“Both of my shop’s signboards have been damaged by drivers, and the canvas has torn. To avoid further damage, I have had to stretch protective steel wire around the signs,” Thu recalled.
The blockhouse in the middle of the road has also caused the number of visitors to Cuong and his wife’s barber shop to drop rapidly and dramatically.
“For up to a month, the aisle is narrower, making the number of returning guests less than 50%. The income falls, while the rent is high, so I don’t know how long I can hold out,” he said.
But not everyone tries to maintain their business like Cuong and Thu. Many businesses have had to move because the construction site’s fences shield their entrances.
Not only businesses and residents, but even passersby, especially women, are also miserable.
Twice a day, Ngoc Linh, 27, rides her bike through the narrow passages regularly. According to her, the traffic density in this area is thick with the presence of many universities and dormitories, making it difficult to avoid congestion at rush hours.
“Every time I go to the affected road section, I have to bend my bike’s mirrors inward, and slowly ride through to avoid collisions,” Linh said.
Those who carry bulky goods or ride large motorcycles have been forced to turn around.
The passage on the sidewalk is less than one meter in width and is blocked by an electric pole, making it difficult for people to go through the “blockhouse”, on March 2, 2023. Photo by VnExpress/Quynh Nguyen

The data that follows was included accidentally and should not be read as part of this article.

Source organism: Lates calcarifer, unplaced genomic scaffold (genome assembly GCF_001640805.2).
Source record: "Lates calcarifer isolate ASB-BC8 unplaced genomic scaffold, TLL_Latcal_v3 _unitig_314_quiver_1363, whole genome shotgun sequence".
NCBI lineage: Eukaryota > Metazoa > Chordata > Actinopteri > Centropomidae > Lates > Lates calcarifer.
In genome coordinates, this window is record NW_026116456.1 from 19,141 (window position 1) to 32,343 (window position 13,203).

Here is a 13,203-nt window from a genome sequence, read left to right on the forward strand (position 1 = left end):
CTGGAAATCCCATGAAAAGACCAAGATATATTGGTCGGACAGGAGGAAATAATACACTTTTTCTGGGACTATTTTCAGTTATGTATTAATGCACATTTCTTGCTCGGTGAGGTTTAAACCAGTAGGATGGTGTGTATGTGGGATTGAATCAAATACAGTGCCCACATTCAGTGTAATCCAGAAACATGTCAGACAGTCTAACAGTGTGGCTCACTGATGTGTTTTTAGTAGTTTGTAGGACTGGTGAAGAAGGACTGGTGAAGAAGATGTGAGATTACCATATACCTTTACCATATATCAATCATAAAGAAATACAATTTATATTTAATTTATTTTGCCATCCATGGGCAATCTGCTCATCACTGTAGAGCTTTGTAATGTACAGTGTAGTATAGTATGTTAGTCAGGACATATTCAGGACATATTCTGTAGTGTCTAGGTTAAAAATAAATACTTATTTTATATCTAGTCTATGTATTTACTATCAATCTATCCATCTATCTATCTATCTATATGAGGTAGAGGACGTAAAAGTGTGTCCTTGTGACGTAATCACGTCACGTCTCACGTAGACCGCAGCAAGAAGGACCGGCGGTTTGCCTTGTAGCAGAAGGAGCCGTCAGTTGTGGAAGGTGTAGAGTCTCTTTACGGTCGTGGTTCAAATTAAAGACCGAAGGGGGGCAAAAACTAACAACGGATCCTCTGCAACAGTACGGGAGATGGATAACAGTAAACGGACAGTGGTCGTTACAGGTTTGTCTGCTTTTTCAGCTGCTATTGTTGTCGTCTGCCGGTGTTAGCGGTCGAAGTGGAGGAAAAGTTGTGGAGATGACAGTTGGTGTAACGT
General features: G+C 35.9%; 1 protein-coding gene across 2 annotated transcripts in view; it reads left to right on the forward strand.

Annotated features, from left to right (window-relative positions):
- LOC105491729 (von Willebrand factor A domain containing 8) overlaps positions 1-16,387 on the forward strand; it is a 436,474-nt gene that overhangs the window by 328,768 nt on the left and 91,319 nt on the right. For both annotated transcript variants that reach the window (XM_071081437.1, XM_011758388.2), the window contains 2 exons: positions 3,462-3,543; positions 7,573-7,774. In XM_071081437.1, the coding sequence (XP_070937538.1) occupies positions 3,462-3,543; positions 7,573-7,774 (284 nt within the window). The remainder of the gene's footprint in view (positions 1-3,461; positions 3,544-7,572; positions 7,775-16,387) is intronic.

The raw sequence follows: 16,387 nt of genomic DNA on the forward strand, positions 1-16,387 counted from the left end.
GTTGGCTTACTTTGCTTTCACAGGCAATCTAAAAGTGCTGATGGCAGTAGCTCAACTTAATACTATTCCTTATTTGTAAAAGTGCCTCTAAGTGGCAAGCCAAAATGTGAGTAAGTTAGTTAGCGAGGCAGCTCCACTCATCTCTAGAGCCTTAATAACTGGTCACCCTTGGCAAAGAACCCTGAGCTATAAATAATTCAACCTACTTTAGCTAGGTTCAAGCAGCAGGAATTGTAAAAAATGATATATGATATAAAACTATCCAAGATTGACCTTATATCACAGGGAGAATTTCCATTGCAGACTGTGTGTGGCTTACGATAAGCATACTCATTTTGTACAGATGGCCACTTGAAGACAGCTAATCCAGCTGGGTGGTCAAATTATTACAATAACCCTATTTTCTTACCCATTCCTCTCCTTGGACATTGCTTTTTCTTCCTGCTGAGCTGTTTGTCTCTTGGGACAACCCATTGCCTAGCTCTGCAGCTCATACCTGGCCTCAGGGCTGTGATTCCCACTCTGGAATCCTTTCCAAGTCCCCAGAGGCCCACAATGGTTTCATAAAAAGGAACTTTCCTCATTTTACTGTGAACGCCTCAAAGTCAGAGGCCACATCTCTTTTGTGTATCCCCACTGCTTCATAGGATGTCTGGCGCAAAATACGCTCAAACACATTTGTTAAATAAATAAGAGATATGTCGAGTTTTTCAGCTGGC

A leader of the People’s Committee of Trung Van Ward, Nam Tu Liem District told VnExpress that the construction sites are to serve the construction of the Yen Xa wastewater treatment facility built by a Japanese contractor from September 2022 to April 2024.
“This project is implemented to ensure the city’s drainage. Luong The Vinh Street is one of the construction routes”, the official said.
A traffic police team in charge of Trung Van Ward said traffic congestion has occurred during rush hours since the blockhouses were erected.
Understanding that the project is to serve the society, Hien and her family hope the construction will be accelerated so that people can soon stabilize their lives.
“I am counting the days till this blockhouse will be demolished, and peace will be returned to this street,” she said.